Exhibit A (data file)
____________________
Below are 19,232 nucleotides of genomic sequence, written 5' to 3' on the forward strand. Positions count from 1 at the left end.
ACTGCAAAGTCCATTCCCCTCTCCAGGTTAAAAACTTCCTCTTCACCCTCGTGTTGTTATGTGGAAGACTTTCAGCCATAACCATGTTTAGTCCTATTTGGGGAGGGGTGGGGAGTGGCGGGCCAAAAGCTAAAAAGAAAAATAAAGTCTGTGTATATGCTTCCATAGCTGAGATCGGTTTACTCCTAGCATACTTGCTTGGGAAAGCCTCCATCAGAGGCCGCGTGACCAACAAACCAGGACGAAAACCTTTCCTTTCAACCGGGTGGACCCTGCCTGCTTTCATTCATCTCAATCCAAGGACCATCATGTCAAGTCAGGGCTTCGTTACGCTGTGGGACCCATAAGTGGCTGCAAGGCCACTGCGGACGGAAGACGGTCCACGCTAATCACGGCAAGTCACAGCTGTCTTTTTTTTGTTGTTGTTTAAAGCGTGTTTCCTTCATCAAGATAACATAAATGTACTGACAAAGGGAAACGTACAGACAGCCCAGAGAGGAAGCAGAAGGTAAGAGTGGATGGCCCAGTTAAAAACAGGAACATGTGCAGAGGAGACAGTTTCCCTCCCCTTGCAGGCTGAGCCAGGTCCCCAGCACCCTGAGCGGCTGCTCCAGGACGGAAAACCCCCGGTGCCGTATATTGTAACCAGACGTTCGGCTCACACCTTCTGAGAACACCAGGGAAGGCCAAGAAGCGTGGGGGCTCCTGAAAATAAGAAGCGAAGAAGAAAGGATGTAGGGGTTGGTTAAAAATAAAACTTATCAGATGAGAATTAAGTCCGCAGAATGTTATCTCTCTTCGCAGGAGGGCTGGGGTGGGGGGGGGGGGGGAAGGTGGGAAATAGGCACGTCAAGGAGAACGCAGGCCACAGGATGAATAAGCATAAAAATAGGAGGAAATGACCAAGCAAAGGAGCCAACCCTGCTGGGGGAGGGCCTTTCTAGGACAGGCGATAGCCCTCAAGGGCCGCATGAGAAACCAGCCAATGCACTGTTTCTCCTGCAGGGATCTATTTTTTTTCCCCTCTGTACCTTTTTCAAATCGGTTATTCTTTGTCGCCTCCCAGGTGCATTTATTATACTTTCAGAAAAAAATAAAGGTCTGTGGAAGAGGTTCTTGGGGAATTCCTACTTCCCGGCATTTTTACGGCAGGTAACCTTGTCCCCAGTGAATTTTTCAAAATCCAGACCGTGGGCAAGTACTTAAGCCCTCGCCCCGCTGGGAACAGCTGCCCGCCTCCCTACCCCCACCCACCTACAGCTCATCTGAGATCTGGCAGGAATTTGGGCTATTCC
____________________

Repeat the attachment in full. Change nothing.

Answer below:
Below are 19,232 nucleotides of genomic sequence, written 5' to 3' on the forward strand. Positions count from 1 at the left end.
ACTGCAAAGTCCATTCCCCTCTCCAGGTTAAAAACTTCCTCTTCACCCTCGTGTTGTTATGTGGAAGACTTTCAGCCATAACCATGTTTAGTCCTATTTGGGGAGGGGTGGGGAGTGGCGGGCCAAAAGCTAAAAAGAAAAATAAAGTCTGTGTATATGCTTCCATAGCTGAGATCGGTTTACTCCTAGCATACTTGCTTGGGAAAGCCTCCATCAGAGGCCGCGTGACCAACAAACCAGGACGAAAACCTTTCCTTTCAACCGGGTGGACCCTGCCTGCTTTCATTCATCTCAATCCAAGGACCATCATGTCAAGTCAGGGCTTCGTTACGCTGTGGGACCCATAAGTGGCTGCAAGGCCACTGCGGACGGAAGACGGTCCACGCTAATCACGGCAAGTCACAGCTGTCTTTTTTTTGTTGTTGTTTAAAGCGTGTTTCCTTCATCAAGATAACATAAATGTACTGACAAAGGGAAACGTACAGACAGCCCAGAGAGGAAGCAGAAGGTAAGAGTGGATGGCCCAGTTAAAAACAGGAACATGTGCAGAGGAGACAGTTTCCCTCCCCTTGCAGGCTGAGCCAGGTCCCCAGCACCCTGAGCGGCTGCTCCAGGACGGAAAACCCCCGGTGCCGTATATTGTAACCAGACGTTCGGCTCACACCTTCTGAGAACACCAGGGAAGGCCAAGAAGCGTGGGGGCTCCTGAAAATAAGAAGCGAAGAAGAAAGGATGTAGGGGTTGGTTAAAAATAAAACTTATCAGATGAGAATTAAGTCCGCAGAATGTTATCTCTCTTCGCAGGAGGGCTGGGGTGGGGGGGGGGGGGGAAGGTGGGAAATAGGCACGTCAAGGAGAACGCAGGCCACAGGATGAATAAGCATAAAAATAGGAGGAAATGACCAAGCAAAGGAGCCAACCCTGCTGGGGGAGGGCCTTTCTAGGACAGGCGATAGCCCTCAAGGGCCGCATGAGAAACCAGCCAATGCACTGTTTCTCCTGCAGGGATCTATTTTTTTTCCCCTCTGTACCTTTTTCAAATCGGTTATTCTTTGTCGCCTCCCAGGTGCATTTATTATACTTTCAGAAAAAAATAAAGGTCTGTGGAAGAGGTTCTTGGGGAATTCCTACTTCCCGGCATTTTTACGGCAGGTAACCTTGTCCCCAGTGAATTTTTCAAAATCCAGACCGTGGGCAAGTACTTAAGCCCTCGCCCCGCTGGGAACAGCTGCCCGCCTCCCTACCCCCACCCACCTACAGCTCATCTGAGATCTGGCAGGAATTTGGGCTATTCC